Maya is a strong, stubborn girl, who knows what she wants and loves nothing more than playing with her baby dolls, or being outdoors and jumping on her trampoline. As the youngest child, she likes to boss her siblings around and dreams of becoming a paediatric doctor when she grows up.
But tragically, when she was only three years old, Maya was admitted to hospital and diagnosed with stage four high-risk neuroblastoma, a devastating and aggressive childhood cancer that affects only around 100 children in the UK each year.
She’s been through so much treatment to get well again but her battle with cancer is far from over. High-risk neuroblastoma returns in almost 50% of children and when it does, the chances of long-term survival drop to less than 10%.
Maya’s family are desperate for her to access a clinical trial in New York that could help keep her cancer away and have been urgently appealing for your help to raise the £243,000 needed for her to do so. Unfortunately, time has not been on Maya’s side. Treatment is required to begin within six months of finishing immunotherapy and 45 days of scans, which for Maya is 25th February 2019, and the family are still some way short of their target.
Due to the urgency of the situation, our Board of Trustees has taken the decision to set aside reserve funds to cover the shortfall needed to get Maya to New York to begin the first part of her treatment. In total the clinical trial consists of 5 trips to New York over the course of a year for treatment, plus a series of 8 assessment scans that continue for another year. If we don’t act now, Maya will lose the opportunity to access this trial. Whilst we know that Maya is currently free of disease, we also know that a child’s best chance of beating neuroblastoma is when they are fighting it for the first time.
We are encouraged by the many fundraising events planned for Maya’s campaign in the coming months and the commitment of all involved to continue to urgently fundraise for her treatment, so Maya can go on to successfully complete her potentially life-saving treatment. It’s also vital to replenish our reserves to allow us to be there for the next child who needs our help. Unfortunately, our resources are limited, but we will always do whatever we can to help every child and family who find themselves in a similar situation.
Thank you to everyone that’s supported and continues to support Maya’s campaign.
“There were virtually no signs at all, just unexplained lethargy and a persistent fever which was always seen as a ‘viral infection’,” says Dellanie.
After ten weeks of uncertainty surrounding Maya’s health, Dellanie and Terry heard the words that would change their lives. ‘Your child has cancer’.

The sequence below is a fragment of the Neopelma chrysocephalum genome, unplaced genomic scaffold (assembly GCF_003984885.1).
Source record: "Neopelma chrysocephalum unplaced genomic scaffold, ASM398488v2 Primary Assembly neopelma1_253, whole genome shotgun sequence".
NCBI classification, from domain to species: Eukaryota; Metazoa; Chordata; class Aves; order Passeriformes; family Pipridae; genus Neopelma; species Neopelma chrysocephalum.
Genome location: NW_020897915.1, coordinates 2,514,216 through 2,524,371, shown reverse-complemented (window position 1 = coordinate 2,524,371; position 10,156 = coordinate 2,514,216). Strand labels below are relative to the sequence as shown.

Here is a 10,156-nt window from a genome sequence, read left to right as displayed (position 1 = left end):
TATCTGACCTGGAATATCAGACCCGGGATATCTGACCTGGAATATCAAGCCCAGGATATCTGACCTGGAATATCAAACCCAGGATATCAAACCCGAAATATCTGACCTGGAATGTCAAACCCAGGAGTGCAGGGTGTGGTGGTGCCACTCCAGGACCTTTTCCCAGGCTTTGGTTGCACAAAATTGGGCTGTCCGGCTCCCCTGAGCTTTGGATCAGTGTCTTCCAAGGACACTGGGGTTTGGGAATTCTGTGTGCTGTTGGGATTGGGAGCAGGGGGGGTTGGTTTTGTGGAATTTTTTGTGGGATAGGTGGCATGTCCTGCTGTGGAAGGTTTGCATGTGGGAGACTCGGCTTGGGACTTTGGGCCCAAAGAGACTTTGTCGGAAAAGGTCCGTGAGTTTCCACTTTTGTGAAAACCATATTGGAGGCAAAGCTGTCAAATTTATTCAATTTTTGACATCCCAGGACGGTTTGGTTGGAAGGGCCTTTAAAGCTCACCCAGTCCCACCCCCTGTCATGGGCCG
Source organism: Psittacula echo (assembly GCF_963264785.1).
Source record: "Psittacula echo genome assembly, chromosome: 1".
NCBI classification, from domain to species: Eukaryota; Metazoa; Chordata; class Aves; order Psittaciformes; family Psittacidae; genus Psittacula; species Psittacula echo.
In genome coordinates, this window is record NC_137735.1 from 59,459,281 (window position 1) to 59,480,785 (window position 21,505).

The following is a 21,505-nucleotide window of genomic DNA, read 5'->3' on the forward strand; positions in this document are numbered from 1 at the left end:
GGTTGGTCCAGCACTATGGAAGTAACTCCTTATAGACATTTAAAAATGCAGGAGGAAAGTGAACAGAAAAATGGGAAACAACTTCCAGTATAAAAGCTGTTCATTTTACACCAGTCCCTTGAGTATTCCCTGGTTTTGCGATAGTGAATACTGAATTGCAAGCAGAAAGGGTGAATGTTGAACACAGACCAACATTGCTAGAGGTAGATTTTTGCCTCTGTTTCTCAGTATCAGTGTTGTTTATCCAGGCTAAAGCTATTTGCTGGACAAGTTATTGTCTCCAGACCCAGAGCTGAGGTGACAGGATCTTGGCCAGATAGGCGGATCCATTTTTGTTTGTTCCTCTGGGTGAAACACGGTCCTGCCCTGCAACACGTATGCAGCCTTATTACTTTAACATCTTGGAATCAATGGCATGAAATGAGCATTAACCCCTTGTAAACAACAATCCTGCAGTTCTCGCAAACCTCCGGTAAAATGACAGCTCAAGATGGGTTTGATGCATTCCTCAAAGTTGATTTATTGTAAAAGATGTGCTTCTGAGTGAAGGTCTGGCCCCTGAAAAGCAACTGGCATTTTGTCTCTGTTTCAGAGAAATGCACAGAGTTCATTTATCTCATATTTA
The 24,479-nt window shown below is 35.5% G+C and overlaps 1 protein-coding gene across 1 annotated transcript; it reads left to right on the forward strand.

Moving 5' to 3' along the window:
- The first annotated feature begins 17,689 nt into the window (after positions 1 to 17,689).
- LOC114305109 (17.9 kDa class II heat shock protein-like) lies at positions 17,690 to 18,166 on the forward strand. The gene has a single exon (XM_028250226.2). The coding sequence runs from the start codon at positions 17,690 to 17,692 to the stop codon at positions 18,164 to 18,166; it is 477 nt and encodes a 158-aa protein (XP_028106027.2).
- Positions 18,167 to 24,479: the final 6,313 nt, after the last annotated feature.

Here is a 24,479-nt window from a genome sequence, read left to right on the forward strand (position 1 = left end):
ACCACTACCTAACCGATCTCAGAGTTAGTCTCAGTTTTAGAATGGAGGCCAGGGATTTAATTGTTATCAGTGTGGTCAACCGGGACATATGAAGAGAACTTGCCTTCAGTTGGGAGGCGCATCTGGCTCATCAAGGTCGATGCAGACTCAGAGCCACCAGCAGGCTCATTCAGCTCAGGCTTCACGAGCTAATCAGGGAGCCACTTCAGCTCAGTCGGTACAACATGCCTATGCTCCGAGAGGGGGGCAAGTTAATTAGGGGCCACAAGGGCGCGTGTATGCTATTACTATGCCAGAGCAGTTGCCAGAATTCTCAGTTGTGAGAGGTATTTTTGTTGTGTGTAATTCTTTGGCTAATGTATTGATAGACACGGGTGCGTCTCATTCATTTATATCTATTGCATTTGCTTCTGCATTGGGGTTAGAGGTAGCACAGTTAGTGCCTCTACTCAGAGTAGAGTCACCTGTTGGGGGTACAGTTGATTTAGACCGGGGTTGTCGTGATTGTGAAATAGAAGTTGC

Maya was diagnosed with stage 4 high-risk neuroblastoma in her left adrenal gland.
“It was so overwhelming and gut-wrenching. Every parent’s worst nightmare. We were told if her tumour had been left untreated that she would have only had a few weeks to live,” continues Dellanie.
Over a 20-month period, Maya endured ten cycles of chemotherapy, stem cell harvest, surgery, stem cell transplant, high-dose chemotherapy, radiotherapy, differentiation therapy and immunotherapy. She also had countless injections, blood and platelet transfusions and general anaesthesia. She really went through the mill, and her beautiful brown hair fell out.
“Everything in our world had turned upside down,” recalls Terry. “I felt if she goes, I’m going with her.”
Maya’s mum, Dellanie, describes the time as ‘harrowing’. “As well as mucositis, Maya suffered from haemorrhaging, horrendous nosebleeds and VOD (veno-occlusive disease) of the liver,” says Dellanie. She and Terry suffered as parents too.
“We didn’t realise then how completely exhausted we were as parents. Just imagine the pain of watching your child go through this; putting on a brave face for your child when you don’t always feel that strong,” says Dellanie.
Fortunately, the family had great support. “We are forever indebted to all the wonderful people, and the excellent NHS team looking after our precious girl Maya,” says Dellanie.
Maya has recently come to the end of her frontline treatment, and despite ‘hot spots’ evident on her October 2018 scans, doctors don’t think it is active disease. This means that there’s no further treatment planned in the UK.
Knowing how aggressive Maya’s cancer is and the high relapse rates “as oncology parents, we are not comfortable accepting a wait-and-see approach,” says Dellanie.
Maya’s family are hoping Maya can access the Bivalent Vaccine clinical trial at the Memorial Sloan Kettering Cancer Centre in New York, to try to increase the chances of the cancer staying away. This treatment is not available in the UK.
“We shall continue to fight. We are all warriors together to beat this childhood cancer that has started to rob Maya of her childhood during the past two years. We’ve got this, folks!”
Maya’s family desperately need your help to keep her cancer away so they are urgently appealing for funds. They need to raise £243,000.
How you can help
There are many ways you can help Maya: by making a personal donation; holding a fundraising event; getting sponsored to take on a challenge.
Download our free Maya resources (below) to support your fundraising.
You can make a donation via this page, or if you’d prefer to text donate, text MYNA99 and your amount £1-£10 to 70070.
If you’d like help support Maya’s campaign, please contact our fundraising team on 0207 284 0800 or firstname.lastname@example.org.
“We are overwhelmed with gratitude to family, friends and the community, who continue to show their support and love for our family,” say Dellanie and Terry.